Scotty B.'s dad took us to Hooters during our freshman year of high school. He touted their wings: "Best in the Business." I'm pretty sure something else lured him to the restaurant--something, as advertised, "unrefined." When he ordered a salad, my suspicions were confirmed.
Scotty B.'s dad was something short of a serial husband. He married and divorced three women, doing his part to hijack matrimony statistics for Americans and Christians alike. Statistics, however, are always abstractions. His pattern of infidelity went beyond numbers: It became the curriculum for his sons and surrogates. He indoctrinated us on a steady diet of immoral movies (e.g., The Graduate) and compromising slogans (e.g., "Just because you've ordered, doesn't mean you can't look at the menu.")
The problem is when you rethink your dinner choice long enough, you begin to second guess. Steak sounds better than pork. Soup sounds better than salad. Blonde sound better than brunette; Mrs. Robinson, than Mrs. B.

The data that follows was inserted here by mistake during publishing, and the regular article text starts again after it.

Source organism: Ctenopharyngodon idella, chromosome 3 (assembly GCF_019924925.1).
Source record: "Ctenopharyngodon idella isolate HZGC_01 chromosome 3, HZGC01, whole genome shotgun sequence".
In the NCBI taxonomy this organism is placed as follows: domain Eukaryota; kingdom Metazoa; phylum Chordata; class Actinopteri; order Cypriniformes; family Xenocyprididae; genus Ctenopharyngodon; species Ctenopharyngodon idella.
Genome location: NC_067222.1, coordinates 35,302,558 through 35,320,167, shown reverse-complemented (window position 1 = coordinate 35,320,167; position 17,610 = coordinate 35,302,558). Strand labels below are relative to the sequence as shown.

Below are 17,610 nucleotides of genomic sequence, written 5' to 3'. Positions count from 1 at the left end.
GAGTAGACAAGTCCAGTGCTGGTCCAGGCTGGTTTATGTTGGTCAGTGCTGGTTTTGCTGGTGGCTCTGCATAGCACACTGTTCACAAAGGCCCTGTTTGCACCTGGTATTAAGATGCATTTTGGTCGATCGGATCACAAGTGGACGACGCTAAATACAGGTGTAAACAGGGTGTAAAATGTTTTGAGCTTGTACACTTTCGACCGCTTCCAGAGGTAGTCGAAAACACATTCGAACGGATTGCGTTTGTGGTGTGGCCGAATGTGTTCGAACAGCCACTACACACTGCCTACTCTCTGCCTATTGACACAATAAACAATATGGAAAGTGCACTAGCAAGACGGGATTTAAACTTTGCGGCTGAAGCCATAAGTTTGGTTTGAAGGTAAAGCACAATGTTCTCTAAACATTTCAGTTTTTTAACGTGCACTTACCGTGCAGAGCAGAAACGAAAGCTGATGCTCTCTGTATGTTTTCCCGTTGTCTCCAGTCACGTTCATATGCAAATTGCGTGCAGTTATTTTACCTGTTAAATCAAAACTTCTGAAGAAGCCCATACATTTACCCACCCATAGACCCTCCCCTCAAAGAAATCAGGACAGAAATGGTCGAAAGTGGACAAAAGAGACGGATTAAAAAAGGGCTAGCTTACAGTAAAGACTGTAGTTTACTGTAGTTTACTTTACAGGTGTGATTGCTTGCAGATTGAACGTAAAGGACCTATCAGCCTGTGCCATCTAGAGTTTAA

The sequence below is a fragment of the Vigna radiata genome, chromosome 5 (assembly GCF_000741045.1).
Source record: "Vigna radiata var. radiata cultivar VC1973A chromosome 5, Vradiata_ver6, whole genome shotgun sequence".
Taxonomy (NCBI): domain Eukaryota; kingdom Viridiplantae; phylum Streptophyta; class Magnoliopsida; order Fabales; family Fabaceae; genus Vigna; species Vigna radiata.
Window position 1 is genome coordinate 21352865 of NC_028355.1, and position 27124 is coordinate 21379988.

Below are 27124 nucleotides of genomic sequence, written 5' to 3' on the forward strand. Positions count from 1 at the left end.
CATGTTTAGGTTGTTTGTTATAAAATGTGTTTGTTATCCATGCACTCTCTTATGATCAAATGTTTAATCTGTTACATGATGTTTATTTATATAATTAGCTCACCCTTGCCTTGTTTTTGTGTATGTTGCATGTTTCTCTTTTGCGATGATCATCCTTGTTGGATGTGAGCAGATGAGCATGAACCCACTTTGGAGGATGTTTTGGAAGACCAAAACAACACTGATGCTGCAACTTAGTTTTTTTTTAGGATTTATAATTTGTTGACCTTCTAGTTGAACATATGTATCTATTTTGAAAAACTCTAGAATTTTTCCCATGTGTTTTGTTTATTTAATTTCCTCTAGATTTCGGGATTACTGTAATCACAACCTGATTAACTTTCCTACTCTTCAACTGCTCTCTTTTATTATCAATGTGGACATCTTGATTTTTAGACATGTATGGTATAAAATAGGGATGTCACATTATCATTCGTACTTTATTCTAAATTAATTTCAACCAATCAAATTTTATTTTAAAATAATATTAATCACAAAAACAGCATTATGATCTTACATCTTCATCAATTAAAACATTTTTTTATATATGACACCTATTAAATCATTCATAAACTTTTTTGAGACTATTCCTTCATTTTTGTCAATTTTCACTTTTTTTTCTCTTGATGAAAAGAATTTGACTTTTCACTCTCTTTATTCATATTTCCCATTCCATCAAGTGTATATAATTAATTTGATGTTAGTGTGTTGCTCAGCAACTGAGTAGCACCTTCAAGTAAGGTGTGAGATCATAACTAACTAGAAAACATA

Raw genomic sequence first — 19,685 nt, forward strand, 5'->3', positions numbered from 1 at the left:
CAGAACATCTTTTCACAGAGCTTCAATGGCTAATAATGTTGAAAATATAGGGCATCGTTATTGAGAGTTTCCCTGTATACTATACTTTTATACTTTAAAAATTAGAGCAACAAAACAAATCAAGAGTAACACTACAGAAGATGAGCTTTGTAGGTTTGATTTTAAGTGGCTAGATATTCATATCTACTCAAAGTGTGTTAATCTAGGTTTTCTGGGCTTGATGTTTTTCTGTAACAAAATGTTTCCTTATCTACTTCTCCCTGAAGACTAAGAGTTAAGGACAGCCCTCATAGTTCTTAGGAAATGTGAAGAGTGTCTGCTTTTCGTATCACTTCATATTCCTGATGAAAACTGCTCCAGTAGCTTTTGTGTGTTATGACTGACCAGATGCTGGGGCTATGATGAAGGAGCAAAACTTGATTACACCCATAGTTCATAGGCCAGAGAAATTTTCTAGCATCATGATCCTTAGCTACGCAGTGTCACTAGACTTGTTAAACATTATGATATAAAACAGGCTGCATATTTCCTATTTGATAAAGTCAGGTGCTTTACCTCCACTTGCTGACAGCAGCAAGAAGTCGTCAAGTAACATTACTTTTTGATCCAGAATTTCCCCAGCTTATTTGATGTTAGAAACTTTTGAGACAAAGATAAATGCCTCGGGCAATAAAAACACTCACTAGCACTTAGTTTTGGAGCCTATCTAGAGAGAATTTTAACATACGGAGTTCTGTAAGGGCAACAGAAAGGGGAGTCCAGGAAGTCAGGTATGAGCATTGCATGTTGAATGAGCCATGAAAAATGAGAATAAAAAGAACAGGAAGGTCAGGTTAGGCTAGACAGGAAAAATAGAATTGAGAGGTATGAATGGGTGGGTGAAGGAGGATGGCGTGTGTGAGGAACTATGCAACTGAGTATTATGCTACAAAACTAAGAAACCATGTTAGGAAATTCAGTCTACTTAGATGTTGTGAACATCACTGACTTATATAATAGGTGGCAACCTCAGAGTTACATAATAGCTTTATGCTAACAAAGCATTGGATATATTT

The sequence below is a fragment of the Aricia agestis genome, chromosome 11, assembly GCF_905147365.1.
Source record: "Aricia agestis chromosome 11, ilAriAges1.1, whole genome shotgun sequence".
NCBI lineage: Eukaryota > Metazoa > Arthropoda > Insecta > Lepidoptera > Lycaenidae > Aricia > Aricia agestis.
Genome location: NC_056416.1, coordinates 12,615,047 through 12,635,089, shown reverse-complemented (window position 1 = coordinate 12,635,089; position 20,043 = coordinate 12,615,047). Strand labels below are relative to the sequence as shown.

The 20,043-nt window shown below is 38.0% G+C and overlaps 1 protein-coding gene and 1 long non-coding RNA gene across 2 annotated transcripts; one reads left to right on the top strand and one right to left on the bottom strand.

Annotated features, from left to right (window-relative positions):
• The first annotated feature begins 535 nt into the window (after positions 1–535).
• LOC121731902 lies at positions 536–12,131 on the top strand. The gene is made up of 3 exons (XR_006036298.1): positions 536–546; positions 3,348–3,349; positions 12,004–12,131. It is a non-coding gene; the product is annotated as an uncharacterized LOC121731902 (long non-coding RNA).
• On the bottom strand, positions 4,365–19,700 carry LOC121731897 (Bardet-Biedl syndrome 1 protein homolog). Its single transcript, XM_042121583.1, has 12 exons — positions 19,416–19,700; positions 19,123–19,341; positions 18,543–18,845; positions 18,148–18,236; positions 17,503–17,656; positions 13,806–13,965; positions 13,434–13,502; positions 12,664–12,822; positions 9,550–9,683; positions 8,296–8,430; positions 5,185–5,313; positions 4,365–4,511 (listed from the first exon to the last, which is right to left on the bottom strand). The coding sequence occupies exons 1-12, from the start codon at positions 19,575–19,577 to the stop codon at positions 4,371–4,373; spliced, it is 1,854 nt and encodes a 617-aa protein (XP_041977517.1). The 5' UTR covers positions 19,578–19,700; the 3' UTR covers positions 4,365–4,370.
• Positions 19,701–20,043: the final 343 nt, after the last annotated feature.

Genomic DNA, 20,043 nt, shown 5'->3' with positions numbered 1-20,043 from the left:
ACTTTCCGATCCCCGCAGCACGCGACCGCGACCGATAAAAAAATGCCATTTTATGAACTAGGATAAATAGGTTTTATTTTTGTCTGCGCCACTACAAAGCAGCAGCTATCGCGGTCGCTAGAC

There is a price to endless comparison. Before too long, the waitress returns to the table and you've severed ties with your Chicken Parmesan and spouse. The book of Proverbs says something about the wandering eye and straying feet. Run away from the adulteress! Close the menu and cross the street! In Solomon's world, the father teaches the son these lessons. Our actual fathers tend to be less educated.
Case and point: Hooters is off-limits for godly men. Anyone who takes Jesus' teachings seriously should make their wings at home or order Careside To Go from Applebees. Then again, Jesus makes it clear that adultery is a matter of the heart, not physical address. "Looking with the intent to lust," he warns, "is promiscuous" (Matthew 5:28).
Second guessing is for board games and baseball pitches, not holy matrimony. Going to Hooters to "look at the menu"; giving attractive women the double-take; searching the Internet for images that would make a mother blush; these are out of bounds. Sinful. Hellish.
Don't let your eyes or hands turn another person into a piece of meat. People are not consumable goods; they do not exist for our sexual gratification.
Reflections on Jesus' Sermon on the Mount (2nd in the series of 6 antitheses)